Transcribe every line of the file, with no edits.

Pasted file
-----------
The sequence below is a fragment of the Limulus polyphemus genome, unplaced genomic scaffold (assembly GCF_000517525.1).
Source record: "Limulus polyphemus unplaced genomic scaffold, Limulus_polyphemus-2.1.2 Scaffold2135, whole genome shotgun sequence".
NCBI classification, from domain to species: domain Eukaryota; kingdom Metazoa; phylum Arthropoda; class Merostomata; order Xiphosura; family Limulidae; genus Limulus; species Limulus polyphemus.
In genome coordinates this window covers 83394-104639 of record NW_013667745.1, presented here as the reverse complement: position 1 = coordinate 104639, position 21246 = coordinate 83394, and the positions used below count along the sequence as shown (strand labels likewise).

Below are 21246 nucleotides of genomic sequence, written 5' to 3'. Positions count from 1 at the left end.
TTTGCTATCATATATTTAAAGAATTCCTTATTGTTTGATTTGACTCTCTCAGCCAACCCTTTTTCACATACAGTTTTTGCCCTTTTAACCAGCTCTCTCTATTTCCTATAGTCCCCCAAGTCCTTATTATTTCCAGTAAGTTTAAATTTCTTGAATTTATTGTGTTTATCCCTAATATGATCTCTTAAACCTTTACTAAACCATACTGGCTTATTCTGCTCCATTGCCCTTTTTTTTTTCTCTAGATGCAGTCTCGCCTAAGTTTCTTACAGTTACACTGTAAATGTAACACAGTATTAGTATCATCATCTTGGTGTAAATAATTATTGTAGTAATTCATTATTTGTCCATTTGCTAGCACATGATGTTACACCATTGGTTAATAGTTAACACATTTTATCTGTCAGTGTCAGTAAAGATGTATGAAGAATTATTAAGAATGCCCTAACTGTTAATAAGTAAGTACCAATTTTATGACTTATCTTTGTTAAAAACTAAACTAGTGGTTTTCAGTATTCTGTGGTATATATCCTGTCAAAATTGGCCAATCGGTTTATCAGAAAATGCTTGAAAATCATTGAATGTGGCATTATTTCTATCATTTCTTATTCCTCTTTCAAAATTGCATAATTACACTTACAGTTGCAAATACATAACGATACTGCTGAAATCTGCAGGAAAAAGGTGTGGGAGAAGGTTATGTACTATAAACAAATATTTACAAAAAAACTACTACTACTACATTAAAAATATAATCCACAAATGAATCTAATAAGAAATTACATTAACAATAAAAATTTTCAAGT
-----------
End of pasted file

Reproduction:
The sequence below is a fragment of the Limulus polyphemus genome, unplaced genomic scaffold (assembly GCF_000517525.1).
Source record: "Limulus polyphemus unplaced genomic scaffold, Limulus_polyphemus-2.1.2 Scaffold2135, whole genome shotgun sequence".
NCBI classification, from domain to species: domain Eukaryota; kingdom Metazoa; phylum Arthropoda; class Merostomata; order Xiphosura; family Limulidae; genus Limulus; species Limulus polyphemus.
In genome coordinates this window covers 83394-104639 of record NW_013667745.1, presented here as the reverse complement: position 1 = coordinate 104639, position 21246 = coordinate 83394, and the positions used below count along the sequence as shown (strand labels likewise).

Below are 21246 nucleotides of genomic sequence, written 5' to 3'. Positions count from 1 at the left end.
TTTGCTATCATATATTTAAAGAATTCCTTATTGTTTGATTTGACTCTCTCAGCCAACCCTTTTTCACATACAGTTTTTGCCCTTTTAACCAGCTCTCTCTATTTCCTATAGTCCCCCAAGTCCTTATTATTTCCAGTAAGTTTAAATTTCTTGAATTTATTGTGTTTATCCCTAATATGATCTCTTAAACCTTTACTAAACCATACTGGCTTATTCTGCTCCATTGCCCTTTTTTTTTTCTCTAGATGCAGTCTCGCCTAAGTTTCTTACAGTTACACTGTAAATGTAACACAGTATTAGTATCATCATCTTGGTGTAAATAATTATTGTAGTAATTCATTATTTGTCCATTTGCTAGCACATGATGTTACACCATTGGTTAATAGTTAACACATTTTATCTGTCAGTGTCAGTAAAGATGTATGAAGAATTATTAAGAATGCCCTAACTGTTAATAAGTAAGTACCAATTTTATGACTTATCTTTGTTAAAAACTAAACTAGTGGTTTTCAGTATTCTGTGGTATATATCCTGTCAAAATTGGCCAATCGGTTTATCAGAAAATGCTTGAAAATCATTGAATGTGGCATTATTTCTATCATTTCTTATTCCTCTTTCAAAATTGCATAATTACACTTACAGTTGCAAATACATAACGATACTGCTGAAATCTGCAGGAAAAAGGTGTGGGAGAAGGTTATGTACTATAAACAAATATTTACAAAAAAACTACTACTACTACATTAAAAATATAATCCACAAATGAATCTAATAAGAAATTACATTAACAATAAAAATTTTCAAGT